By David Kirk – Times West Virginian
WHITE HALL — Pierpont’s Culinary Academy has had a stellar first semester in their new location, but the caliber of their performance is nothing new.
Pierpont Community & Technical College officials and local officials gathered Thursday at the Middletown Commons to officially cut the ribbon on the new headquarters for the Pierpont Culinary Academy.
The faculty and students have been in the new digs since the start of this year, but Thursday was the official dedication and celebration of the move into the new space.
The new facility was built out for the specific needs of the program, including two full-scale industrial grade kitchens, offices for staff, a hybrid dining room-classroom and plenty of storage space amounting to around 10,000 square feet of space.
This is quite the upgrade from the 3,000 square feet the program was smushed into on the Locust Avenue campus of Fairmont State University. After the formal separation agreement between Fairmont State and Pierpont, the culinary program had to vacate the campus, and Pierpont invested around $500,000 toward the move and the new space in the commons.
“This is an excellent location surrounded by the development going on here and I know nothing but good things will come from our culinary school,” Pierpont Board of Governors Chair Davis Hinkle said. “I’m super excited to see what our culinary school can offer to businesses and the people who want to learn.”
Several Pierpont officials spoke and thanked the construction team who made the buildout possible and congratulated the chefs and faculty in the culinary program, many of whom went above and beyond their normal hours to make sure every part of the move was done right.
Representing the business community was Marion County Chamber of Commerce Board Chair Jay Rogers, who expressed his excitement that Pierpont decided to keep its culinary program in Marion County.
“We’re very grateful you’ve decided to remain here in Marion County and that you chose to join the exciting redevelopment happening here at the former Middletown Mall,” Rogers said. “We look forward to a continued relationship and our members are here to support you.”
After the presentations and the ribbon cutting, guests were invited to tour the new facility and to sample some of the food made by the students.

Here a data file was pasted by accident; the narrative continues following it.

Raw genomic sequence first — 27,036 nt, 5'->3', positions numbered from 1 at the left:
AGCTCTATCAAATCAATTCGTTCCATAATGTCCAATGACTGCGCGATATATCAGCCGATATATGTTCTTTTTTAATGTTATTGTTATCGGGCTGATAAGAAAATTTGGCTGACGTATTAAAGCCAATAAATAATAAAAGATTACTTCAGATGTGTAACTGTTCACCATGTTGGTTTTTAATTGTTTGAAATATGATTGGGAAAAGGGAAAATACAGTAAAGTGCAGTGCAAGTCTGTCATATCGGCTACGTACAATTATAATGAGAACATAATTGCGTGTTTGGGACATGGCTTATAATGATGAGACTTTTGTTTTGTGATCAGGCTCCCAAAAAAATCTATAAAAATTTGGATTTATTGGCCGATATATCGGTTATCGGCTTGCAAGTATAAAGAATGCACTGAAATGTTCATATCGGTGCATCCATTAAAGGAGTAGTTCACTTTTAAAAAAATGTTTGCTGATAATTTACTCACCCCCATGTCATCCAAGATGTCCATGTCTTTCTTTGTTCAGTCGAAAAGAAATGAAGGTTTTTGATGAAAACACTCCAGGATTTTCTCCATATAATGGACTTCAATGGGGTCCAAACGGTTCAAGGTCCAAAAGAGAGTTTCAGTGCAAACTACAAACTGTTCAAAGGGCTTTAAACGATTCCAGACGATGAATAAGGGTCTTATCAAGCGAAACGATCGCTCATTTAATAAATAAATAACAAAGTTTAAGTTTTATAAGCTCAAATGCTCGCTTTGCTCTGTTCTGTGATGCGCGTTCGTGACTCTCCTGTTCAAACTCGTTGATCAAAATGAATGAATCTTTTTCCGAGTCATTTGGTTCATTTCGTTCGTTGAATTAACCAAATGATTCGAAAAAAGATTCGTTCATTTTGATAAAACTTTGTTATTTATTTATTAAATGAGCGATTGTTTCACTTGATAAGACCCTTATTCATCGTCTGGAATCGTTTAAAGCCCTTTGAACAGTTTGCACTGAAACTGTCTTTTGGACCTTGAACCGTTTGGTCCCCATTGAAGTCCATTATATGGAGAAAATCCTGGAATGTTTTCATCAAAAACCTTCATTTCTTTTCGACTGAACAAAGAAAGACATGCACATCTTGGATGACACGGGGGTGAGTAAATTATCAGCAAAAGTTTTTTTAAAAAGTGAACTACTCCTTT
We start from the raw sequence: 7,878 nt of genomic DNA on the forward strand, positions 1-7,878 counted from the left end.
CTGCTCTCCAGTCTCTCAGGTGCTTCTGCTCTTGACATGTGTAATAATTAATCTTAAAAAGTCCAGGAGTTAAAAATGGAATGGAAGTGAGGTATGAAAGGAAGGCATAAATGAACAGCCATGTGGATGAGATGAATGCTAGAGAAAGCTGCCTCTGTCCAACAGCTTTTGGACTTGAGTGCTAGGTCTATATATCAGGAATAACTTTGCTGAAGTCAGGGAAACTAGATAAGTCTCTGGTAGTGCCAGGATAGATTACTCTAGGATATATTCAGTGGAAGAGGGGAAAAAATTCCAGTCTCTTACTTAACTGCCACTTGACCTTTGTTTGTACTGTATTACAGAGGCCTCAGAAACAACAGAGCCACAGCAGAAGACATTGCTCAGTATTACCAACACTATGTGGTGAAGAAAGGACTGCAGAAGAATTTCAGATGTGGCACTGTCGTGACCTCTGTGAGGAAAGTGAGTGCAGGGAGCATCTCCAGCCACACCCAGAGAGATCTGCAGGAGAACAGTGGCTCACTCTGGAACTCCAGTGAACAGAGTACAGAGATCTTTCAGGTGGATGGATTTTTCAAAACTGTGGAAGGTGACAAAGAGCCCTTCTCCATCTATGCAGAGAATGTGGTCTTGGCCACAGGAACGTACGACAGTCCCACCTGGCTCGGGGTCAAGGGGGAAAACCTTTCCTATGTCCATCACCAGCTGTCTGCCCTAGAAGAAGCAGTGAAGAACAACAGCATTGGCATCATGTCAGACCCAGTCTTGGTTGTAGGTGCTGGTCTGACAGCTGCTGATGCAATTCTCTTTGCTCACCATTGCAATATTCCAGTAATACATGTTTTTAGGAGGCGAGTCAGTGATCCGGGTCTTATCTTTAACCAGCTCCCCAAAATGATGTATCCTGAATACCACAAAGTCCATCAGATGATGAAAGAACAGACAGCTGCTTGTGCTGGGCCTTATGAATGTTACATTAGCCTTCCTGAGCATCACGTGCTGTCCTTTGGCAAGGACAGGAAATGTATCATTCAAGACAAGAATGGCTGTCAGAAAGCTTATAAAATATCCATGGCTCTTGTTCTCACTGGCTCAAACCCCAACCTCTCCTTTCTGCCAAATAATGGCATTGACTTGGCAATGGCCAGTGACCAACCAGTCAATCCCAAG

The Pierpont administration stated over and over in the presentation that they are excited for the future of the culinary program. Earlier this month, the program was ranked as the No. 4 culinary program in the United States by Best Value Schools.
With this new, state-of-the-art facility and plenty of room to grow, the dean who oversees the program, David Beighley, believes the culinary academy is primed for major growth.
“We certainly foresee exponential growth in our enrollment numbers. We’re really looking at building onto our culinary arts and baking and pastries arts program, as well as our new nutrition and dietetics technology program,” Beighley said. “This new location at the Middletown Commons really allows up to partner with the surrounding assets and we really see growth coming.”
The hope of increased business and attention is held not only by Beighley, but also by the developers of the Middletown Commons, David and Richard Biafora.
David Biafora attended the ribbon cutting Thursday afternoon and was excited to see the community support for the culinary academy moving in. While he and his brother have celebrated many victories in the development of the commons, he said having a trade school presence on the property has been something he’s wanted since the beginning.
“Having any type of adult schools is tremendous for the synergy, the traffic and even the community. The accessibility, the quality of the facility and with the interstate right there, it just couldn’t be better,” David Biafora said. “This has been a dream since we acquired the mall to get a technical school here because they are just so important today. We couldn’t be more proud to have them here.”